Process-Response Analysis for the North Frisian Supratidal Sands (Germany)


  • Jacobus L. A. Hofstede


Coastal sediments, morphodynamics, storms, Wadden Sea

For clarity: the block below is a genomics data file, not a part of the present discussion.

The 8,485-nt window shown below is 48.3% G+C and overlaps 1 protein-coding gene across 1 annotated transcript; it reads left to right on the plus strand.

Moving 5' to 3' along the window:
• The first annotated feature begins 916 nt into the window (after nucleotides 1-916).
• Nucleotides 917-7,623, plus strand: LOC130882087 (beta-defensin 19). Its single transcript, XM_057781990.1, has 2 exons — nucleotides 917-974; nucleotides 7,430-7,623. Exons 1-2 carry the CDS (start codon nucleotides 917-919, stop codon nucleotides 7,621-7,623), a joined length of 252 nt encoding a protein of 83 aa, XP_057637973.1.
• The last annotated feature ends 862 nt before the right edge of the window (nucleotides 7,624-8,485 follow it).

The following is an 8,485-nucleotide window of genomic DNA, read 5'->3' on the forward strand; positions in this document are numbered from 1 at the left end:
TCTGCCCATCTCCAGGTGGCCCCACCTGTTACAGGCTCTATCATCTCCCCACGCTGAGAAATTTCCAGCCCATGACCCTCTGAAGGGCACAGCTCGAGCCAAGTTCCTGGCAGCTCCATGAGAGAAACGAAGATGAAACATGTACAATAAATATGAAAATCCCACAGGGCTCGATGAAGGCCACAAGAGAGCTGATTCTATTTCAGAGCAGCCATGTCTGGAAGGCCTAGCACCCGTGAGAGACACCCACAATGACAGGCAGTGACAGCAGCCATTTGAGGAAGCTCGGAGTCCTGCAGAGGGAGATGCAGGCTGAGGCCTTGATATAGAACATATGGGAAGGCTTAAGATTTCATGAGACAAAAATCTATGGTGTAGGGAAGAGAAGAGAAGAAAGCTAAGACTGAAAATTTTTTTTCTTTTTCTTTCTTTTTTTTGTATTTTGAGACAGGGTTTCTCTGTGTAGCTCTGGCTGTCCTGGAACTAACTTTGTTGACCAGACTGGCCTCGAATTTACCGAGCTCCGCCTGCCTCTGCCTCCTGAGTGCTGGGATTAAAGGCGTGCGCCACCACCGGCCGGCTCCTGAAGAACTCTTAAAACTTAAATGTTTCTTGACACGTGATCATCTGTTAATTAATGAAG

The North Frisian supratidal sands are located at the seaward border of the German Wadden Sea. They occupy a total area of about 28 km2 and have neither dunes nor a vegetation cover. Previous investigations have documented that the sands have been migrating landward at least since 1947. These sands have great ecological as well as coastal defense significance and as a result, were subjected to a process-response analysis. From 1947 to 1991, the sands moved in an eastward direction over a distance ranging from 250 m in the south to 1,600 m in the north. It is suggested that this movement occurred in response to a 0.49 cm/yr rise of mean high water (MHW). Consequently, 36 to 42 million m3 of sediment was released from the upper beaches of the sands. During the same period, 32 million m3 of sediment was deposited at the surface and the spits of the sands. The increase in elevation was sufficient to balance the observed MHW-rise. Thus, most of the sediment eroded from the western side raised and lengthened the sands. The actual sediment redistribution (morphodynamics) is probably controlled by overwash and spit forming processes, operating within a framework of a rising sea level and increasing storminess.